In these cases above, the theory that all locations will benefit equally from national ad fund marketing efforts is not reality. All franchisees do not benefit equally. Having experienced this across multiple franchise organizations, it’s become apparent that this is the biggest franchise marketing problem brands face when trying to execute local store marketing. This becomes a bigger problem when there isn’t transparency in terms of reporting and franchisees don’t see nationally geo-targeted PPC marketing campaigns, or even regional/local campaigns built by corporate, immediately benefiting them at the local store level and driving revenue to their business. 

The Franchise Marketing Plot Thickens and Not in a Good Way

So what happens next? When franchisees aren’t seeing transparency in reporting or getting the results they want, their solution is to seek out their own self-funded strategies and set up their own local campaigns. Some, even though they’re not marketing experts, will try to do this on their own. Others will go out and hire their own local ad agency.

Can you blame them? While their decision may not be wise or correct, they are business owners. When they have their own bottom line to worry about they want to take immediate action as most scrappy entrepreneurs would.

The problem worsens when there are a multitude of franchisees or local agencies all trying to do their own thing and not working in tandem to integrate their strategies alongside the brand’s corporate marketing efforts. If there isn’t a sophisticated technology-based marketing platform or single ad agency in place to execute local store PPC, display, or programmatic marketing programs alongside the brand’s national campaigns, they will inevitably start competing on corporate brand terms within their digital campaigns.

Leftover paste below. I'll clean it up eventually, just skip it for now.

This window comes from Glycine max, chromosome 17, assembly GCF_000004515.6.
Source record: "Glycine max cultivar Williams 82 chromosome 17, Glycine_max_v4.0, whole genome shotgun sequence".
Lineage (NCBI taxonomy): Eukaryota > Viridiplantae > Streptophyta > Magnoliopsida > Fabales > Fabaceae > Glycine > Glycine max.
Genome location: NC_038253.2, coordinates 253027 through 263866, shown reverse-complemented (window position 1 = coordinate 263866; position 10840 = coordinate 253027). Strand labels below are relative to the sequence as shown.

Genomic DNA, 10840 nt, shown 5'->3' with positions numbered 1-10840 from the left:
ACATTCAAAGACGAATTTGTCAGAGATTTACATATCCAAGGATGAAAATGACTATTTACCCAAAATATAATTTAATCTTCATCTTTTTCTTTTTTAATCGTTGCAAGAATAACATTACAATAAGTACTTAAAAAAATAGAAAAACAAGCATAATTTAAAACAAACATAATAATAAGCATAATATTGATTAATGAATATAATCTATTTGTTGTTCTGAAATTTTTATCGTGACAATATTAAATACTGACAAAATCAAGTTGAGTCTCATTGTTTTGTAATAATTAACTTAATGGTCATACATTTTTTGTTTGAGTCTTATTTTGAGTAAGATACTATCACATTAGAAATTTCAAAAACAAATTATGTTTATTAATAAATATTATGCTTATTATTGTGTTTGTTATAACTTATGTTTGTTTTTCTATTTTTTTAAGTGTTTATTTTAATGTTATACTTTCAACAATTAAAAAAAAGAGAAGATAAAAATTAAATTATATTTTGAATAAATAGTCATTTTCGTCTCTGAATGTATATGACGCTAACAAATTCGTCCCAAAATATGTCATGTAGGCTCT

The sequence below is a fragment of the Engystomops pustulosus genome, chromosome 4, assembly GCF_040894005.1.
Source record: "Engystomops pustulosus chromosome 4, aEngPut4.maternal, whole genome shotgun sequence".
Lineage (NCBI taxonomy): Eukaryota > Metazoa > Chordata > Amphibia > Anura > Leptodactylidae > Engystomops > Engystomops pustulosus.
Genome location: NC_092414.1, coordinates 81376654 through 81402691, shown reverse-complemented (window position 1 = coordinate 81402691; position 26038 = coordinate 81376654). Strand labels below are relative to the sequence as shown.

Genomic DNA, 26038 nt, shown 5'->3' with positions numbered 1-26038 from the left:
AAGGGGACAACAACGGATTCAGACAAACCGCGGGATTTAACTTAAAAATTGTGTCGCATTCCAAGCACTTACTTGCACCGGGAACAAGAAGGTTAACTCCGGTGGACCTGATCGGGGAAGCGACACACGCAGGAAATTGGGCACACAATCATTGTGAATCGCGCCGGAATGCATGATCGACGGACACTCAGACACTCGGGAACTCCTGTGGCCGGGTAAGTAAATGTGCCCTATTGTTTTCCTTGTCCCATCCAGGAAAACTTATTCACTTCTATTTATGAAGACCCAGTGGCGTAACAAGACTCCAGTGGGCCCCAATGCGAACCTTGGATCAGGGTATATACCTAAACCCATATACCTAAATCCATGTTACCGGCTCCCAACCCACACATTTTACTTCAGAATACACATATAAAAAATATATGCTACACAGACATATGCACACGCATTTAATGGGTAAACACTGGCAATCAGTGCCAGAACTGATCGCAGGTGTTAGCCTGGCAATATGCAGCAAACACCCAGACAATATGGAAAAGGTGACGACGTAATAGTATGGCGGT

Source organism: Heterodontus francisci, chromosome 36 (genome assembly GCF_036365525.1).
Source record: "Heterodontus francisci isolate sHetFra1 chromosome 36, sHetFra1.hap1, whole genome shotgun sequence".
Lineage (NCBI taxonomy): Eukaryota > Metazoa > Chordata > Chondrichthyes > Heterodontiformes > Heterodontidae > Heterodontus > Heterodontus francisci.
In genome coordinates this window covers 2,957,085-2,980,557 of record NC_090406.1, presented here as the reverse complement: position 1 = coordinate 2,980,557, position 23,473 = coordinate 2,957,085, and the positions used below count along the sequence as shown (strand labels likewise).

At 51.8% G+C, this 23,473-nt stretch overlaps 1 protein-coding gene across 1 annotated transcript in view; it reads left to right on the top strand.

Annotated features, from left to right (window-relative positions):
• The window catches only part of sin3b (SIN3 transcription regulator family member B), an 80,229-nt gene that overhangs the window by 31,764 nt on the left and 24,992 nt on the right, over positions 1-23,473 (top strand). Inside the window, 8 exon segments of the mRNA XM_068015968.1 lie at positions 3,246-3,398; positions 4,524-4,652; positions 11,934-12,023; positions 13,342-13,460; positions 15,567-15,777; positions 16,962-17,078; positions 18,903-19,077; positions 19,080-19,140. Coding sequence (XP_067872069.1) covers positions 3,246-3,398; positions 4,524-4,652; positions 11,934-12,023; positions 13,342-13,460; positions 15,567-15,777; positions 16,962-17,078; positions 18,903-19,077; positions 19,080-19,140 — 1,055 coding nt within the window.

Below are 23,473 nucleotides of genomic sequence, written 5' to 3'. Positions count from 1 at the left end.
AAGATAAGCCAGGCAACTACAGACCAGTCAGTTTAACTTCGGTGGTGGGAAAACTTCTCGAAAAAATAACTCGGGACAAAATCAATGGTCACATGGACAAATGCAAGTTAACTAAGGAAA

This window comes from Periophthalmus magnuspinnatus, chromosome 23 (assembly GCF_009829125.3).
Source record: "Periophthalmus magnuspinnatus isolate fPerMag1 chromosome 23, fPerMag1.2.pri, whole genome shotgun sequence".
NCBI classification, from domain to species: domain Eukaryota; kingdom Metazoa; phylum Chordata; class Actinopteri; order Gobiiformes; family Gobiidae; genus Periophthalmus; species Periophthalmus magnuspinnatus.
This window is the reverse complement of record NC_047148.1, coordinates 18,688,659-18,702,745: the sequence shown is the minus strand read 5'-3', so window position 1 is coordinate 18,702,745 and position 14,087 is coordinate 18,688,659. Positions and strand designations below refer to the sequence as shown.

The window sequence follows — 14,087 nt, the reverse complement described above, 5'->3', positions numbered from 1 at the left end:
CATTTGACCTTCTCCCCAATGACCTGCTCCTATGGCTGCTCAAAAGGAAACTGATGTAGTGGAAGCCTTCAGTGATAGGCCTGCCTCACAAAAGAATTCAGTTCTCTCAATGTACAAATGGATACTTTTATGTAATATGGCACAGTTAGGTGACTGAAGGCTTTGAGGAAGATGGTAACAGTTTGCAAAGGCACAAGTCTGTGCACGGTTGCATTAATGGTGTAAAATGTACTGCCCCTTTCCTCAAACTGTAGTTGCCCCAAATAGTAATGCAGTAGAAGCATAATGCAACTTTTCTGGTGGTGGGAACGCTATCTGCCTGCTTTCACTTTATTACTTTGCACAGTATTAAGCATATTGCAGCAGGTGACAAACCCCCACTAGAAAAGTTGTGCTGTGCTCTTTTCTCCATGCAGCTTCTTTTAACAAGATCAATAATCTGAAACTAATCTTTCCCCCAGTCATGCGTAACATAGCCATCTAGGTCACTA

In a more granular state, franchisees in local or regional markets may compete against each other as well. This becomes the ultimate form of franchise digital marketing cannibalization. It’s imperative to not let your brand reach this scattered and fragmented point where siloed data, brand compliance, and cannibalization, among other issues will all rise to the surface. 

A Closer Look at Franchise PPC Cannibalization and Tips for Righting the Course

When franchisees and franchisors are not in sync with their digital marketing efforts, PPC and display ad cannibalization wastes both national ad fund and local store marketing budgets and ultimately leads to a poor ROI for all parties. 

What can franchises do to eliminate PPC cannibalism between franchisees and even the franchisor? A competent digital marketing plan includes establishing defined goals, the right keywords, effective geo-targeting, leveraging customer data, and a cooperative relationship. Franchises need to set clear strategic guidelines across their franchisee network to ensure everyone is operating under the same logic with the same goals in mind. The focus should be on increasing engagement and profit. Ensure all national and local campaigns are pushing in the same direction and complimenting each other, not competing against one another.